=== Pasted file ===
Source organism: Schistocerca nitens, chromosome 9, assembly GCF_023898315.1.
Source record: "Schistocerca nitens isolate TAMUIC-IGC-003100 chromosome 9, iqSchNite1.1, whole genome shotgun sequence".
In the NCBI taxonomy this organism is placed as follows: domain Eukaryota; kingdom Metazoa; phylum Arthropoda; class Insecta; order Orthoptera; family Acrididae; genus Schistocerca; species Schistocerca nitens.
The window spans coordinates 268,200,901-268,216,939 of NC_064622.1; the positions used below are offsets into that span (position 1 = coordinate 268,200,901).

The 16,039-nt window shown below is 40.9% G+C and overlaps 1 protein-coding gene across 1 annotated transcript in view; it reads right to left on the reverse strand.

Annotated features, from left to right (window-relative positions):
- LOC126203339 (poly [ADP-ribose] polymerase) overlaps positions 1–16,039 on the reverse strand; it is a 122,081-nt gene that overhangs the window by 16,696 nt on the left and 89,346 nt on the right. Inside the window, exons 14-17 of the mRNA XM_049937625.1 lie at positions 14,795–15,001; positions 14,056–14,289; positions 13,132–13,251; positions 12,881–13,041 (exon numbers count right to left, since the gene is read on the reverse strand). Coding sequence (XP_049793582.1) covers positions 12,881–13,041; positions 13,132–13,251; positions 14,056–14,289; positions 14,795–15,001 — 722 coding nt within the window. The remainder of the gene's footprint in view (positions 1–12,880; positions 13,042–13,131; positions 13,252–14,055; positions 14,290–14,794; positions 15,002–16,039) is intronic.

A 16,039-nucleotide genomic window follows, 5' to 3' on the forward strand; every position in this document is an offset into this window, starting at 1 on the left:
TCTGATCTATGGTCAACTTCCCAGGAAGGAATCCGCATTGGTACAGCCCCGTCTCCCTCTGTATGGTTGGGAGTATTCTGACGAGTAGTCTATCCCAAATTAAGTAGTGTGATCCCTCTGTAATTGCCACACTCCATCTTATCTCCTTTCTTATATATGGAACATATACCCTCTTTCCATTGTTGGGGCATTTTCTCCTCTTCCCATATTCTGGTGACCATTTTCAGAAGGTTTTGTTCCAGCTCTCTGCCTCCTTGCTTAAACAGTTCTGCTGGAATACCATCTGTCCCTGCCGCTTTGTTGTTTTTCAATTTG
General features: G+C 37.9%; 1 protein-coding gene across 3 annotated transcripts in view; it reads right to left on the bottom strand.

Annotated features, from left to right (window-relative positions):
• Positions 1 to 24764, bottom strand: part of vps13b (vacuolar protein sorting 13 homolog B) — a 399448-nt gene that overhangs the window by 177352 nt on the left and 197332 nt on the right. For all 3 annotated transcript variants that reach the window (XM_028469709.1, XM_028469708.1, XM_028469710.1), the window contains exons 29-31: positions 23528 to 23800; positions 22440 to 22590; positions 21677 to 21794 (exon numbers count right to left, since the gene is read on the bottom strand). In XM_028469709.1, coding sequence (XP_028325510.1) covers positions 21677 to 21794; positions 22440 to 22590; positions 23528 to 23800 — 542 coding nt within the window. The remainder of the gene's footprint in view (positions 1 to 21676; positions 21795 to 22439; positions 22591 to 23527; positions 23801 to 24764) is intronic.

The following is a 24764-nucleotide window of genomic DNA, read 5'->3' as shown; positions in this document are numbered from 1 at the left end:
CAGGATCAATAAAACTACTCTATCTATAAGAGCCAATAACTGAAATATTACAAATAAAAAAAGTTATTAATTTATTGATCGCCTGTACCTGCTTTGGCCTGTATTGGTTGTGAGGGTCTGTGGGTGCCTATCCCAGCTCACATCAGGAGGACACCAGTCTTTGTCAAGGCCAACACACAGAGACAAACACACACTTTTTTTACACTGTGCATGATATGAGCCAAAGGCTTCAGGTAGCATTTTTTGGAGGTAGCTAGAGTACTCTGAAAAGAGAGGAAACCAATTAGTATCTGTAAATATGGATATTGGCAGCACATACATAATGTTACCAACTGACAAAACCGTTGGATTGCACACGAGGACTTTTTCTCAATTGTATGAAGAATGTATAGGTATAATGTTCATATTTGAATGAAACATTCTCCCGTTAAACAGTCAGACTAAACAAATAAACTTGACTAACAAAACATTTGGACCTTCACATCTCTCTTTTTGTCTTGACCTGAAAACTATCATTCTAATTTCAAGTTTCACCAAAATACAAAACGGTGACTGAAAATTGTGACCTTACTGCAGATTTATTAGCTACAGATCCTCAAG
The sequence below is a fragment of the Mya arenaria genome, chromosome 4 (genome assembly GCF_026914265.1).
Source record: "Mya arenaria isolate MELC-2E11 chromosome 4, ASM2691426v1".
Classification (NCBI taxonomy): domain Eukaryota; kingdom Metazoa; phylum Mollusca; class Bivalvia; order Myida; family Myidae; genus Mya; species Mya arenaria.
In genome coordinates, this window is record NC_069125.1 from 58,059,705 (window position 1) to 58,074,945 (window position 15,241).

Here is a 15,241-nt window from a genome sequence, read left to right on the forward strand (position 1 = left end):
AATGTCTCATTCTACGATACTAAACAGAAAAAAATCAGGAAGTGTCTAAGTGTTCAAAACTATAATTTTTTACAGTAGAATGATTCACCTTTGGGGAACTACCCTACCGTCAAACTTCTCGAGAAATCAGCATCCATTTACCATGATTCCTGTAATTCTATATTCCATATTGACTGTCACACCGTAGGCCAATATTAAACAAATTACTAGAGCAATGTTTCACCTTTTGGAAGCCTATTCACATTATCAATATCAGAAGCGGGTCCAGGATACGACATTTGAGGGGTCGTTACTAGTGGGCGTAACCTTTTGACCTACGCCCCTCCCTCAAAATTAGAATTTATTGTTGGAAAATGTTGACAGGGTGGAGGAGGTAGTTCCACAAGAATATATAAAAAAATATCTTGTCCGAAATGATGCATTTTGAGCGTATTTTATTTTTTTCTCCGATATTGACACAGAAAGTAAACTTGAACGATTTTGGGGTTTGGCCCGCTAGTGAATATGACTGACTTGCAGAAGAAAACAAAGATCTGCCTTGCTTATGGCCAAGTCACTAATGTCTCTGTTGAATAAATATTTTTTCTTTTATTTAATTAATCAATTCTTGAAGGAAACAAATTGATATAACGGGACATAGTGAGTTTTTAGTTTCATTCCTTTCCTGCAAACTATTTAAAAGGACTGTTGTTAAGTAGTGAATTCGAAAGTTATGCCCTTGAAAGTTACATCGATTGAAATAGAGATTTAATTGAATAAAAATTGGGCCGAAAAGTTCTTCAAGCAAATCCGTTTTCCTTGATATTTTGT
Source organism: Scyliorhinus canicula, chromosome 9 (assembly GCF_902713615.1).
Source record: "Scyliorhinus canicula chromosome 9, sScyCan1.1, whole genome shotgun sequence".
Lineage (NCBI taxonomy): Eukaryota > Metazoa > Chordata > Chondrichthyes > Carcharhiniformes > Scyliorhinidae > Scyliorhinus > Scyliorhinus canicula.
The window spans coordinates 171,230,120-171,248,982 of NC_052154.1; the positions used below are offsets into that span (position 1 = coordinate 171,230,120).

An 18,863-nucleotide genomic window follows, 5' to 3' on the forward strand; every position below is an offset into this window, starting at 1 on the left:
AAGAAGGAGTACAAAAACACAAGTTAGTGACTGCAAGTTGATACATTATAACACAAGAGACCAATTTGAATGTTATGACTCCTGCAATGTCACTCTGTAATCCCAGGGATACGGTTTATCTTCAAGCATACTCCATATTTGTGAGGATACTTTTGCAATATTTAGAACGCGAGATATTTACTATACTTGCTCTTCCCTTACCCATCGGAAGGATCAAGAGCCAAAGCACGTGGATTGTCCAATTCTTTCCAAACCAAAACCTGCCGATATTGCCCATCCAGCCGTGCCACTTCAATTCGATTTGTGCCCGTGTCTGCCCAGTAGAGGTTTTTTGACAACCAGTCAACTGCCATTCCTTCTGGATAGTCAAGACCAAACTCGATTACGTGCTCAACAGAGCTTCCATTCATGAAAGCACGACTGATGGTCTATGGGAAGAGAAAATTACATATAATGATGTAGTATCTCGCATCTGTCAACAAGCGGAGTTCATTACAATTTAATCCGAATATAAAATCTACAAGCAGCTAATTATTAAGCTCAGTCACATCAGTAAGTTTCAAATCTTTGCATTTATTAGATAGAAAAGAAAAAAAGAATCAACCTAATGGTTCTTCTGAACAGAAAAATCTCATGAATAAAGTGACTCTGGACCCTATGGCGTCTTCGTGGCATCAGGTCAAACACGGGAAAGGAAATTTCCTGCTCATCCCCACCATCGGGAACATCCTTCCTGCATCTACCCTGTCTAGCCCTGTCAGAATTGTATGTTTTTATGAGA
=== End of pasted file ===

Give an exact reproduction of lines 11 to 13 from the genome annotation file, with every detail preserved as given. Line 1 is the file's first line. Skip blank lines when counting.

Annotated features, from left to right (window-relative positions):
• Positions 1 to 24764, bottom strand: part of vps13b (vacuolar protein sorting 13 homolog B) — a 399448-nt gene that overhangs the window by 177352 nt on the left and 197332 nt on the right. For all 3 annotated transcript variants that reach the window (XM_028469709.1, XM_028469708.1, XM_028469710.1), the window contains exons 29-31: positions 23528 to 23800; positions 22440 to 22590; positions 21677 to 21794 (exon numbers count right to left, since the gene is read on the bottom strand). In XM_028469709.1, coding sequence (XP_028325510.1) covers positions 21677 to 21794; positions 22440 to 22590; positions 23528 to 23800 — 542 coding nt within the window. The remainder of the gene's footprint in view (positions 1 to 21676; positions 21795 to 22439; positions 22591 to 23527; positions 23801 to 24764) is intronic.

The following is a 24764-nucleotide window of genomic DNA, read 5'->3' as shown; positions in this document are numbered from 1 at the left end: